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International Literacy Day

International Literacy Day

International Literacy Day takes place on September 8 every year to raise awareness and concern for literacy problems that exist within our own local communities as well as globally. International Literacy Day was founded by proclamation of The United Nations Educational, Scientific and Cultural Organization, or UNESCO, in 1966 “to remind the public of the importance of literacy as a matter of dignity and human rights.” International Literacy Day brings ownership of the challenges of illiteracy back home to local communities where literacy begins, one person at a time. Observe this day by utilizing resources such as Scholaroo — a platform that provides information on scholarships from around the world.

Although much progress has been made in improving literacy rates in the more than fifty years since the first International Literacy Day, illiteracy remains a global problem. There are thought to be more than 750 million adults around the world who cannot read. The scourge of Illiteracy spares no nation or culture on earth, including the United States, where an estimated 32 million American adults are illiterate.

What exactly is literacy? Miriam-Webster Dictionary defines literacy as “the quality or state of being literate: educated…able to read and write.” Because you are able to read this post and no doubt spend a lot of time reading online, it may seem incredulous to learn there are people living and working in your own community who not only cannot read this post, but are unable to read a book, a restaurant menu, a road sign, a voting ballot, an instruction manual, a prescription bottle label, or a cereal box.

Can you imagine navigating modern-day life without the basic ability to read and write? Wiping out illiteracy in every local community around the world is what International Literacy Day is all about.

International Literacy Day was first conceived at the “World Conference of Ministers of Education on the Eradication of Illiteracy” held in Tehran, Iran in 1965. The following year UNESCO took the lead and declared September 8 as International Literacy Day, with the primary purpose being “…to remind the international community of the importance of literacy for individuals, communities and societies, and the need for intensified efforts towards more literate societies.” One year later, the global community accepted the challenge of ending illiteracy by participating in the first International Literacy Day.

1.Donate books to local classrooms
Elementary school classroom libraries always need fresh reading material to keep young students interested in reading. Ask your child’s teachers for a wish list of books they know students will enjoy and donate them to the class. If you don’t have a child in school, ask coworkers, relatives or neighbors about donating to their children’s classroom libraries. You will be their hero on International Literacy Day.

2.Gift a book
Children are naturally curious about the world around them. Reading satisfies their desire to learn and stirs the imagination. Books are much appreciated gifts for birthdays, holidays, or for no reason at all other than to say, “I was thinking about you.” And isn’t International Literacy Day the perfect day to say “I was thinking about you” by giving a book to each of the children in your life? Don’t forget that adults appreciate receiving books as gifts, too.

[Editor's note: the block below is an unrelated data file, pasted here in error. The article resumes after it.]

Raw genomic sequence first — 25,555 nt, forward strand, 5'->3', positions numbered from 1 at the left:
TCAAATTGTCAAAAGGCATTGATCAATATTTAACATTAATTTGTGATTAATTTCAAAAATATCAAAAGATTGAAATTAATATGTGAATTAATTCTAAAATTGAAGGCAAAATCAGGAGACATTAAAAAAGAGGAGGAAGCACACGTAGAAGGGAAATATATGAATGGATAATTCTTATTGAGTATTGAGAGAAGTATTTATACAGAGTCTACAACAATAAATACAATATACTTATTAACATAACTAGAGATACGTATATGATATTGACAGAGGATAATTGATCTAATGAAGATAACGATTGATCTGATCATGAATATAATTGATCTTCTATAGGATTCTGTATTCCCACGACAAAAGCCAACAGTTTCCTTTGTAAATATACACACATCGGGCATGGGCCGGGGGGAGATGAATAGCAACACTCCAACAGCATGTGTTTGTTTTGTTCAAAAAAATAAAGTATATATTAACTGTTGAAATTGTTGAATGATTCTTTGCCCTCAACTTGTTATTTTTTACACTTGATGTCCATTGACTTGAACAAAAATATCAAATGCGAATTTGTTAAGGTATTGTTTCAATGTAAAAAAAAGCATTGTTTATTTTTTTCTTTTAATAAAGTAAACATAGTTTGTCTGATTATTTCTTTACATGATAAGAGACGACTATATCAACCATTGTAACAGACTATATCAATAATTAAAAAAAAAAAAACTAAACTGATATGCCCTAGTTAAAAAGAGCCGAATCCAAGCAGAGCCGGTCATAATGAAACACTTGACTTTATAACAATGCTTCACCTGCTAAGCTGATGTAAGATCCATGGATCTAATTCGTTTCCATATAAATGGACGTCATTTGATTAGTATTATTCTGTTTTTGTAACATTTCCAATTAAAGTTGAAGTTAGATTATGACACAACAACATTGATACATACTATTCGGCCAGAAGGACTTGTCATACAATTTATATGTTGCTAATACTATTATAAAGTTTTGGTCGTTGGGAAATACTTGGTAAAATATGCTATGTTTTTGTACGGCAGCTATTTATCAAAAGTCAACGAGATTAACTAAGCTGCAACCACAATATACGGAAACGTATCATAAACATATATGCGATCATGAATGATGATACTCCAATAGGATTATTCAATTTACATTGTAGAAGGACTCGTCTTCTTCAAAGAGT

3.Start a community lending library
Gather family, friends, or neighbors together today and start a small lending library in your neighborhood. In 2009, Todd Bol of Hudson, Wisconsin started the first “Free Little Library” to make book sharing easily accessible and available anytime for people in his community. His concept of “take a book, return a book” is based on the honor system. We love that these little libraries are accessible 24/7 and there are never any late fees or fines.

1.Brain health
Studies show that giving the brain a daily workout reading, writing and working with numbers keeps brain cells healthy as we age, reducing the chances of developing Alzheimer’s and dementia later in life.

2.Community participation
The lack of literary skills limits social engagement at all age levels and prevents adults and children from being able to participate fully and contribute to the betterment of society.

3.Effective Communication
Learning to read and write improves our ability to communicate effectively with others by enhancing oral language, allowing us to express our feelings, thoughts, and ideas with others more clearly.

4.Employment Advancement
Knowing how to read, write and work with numbers are critical skills for jobs with opportunities to advance up the social-economic ladder. Literacy breaks the cycle of poverty, one life at a time.

5.Knowledge is Power
Literacy is the key to personal empowerment and gives us personal dignity and self-worth.

A. We’re all in this together
International Literacy Day reminds us that illiteracy exists in affluent societies, not just third world countries. It is a problem that needs to be solved and deserves our attention and participation.

B. We are grateful
Just thinking about how different our lives would be if we could not read or write makes us shiver. International Literacy Day gives us reason to pause and be thankful for the parents, grandparents, siblings, teachers and others who invested their time to help us learn to read and write when we were young. Our literacy is a treasure for which we are grateful.

C. Illiteracy is a problem that can be overcome
Some problems appear to be so big and overwhelming they seem almost impossible to solve. But stopping the cycle of illiteracy is one challenge that can be solved – one child and one adult at a time. Even approaches such as the government expanding access to charter schools could help.


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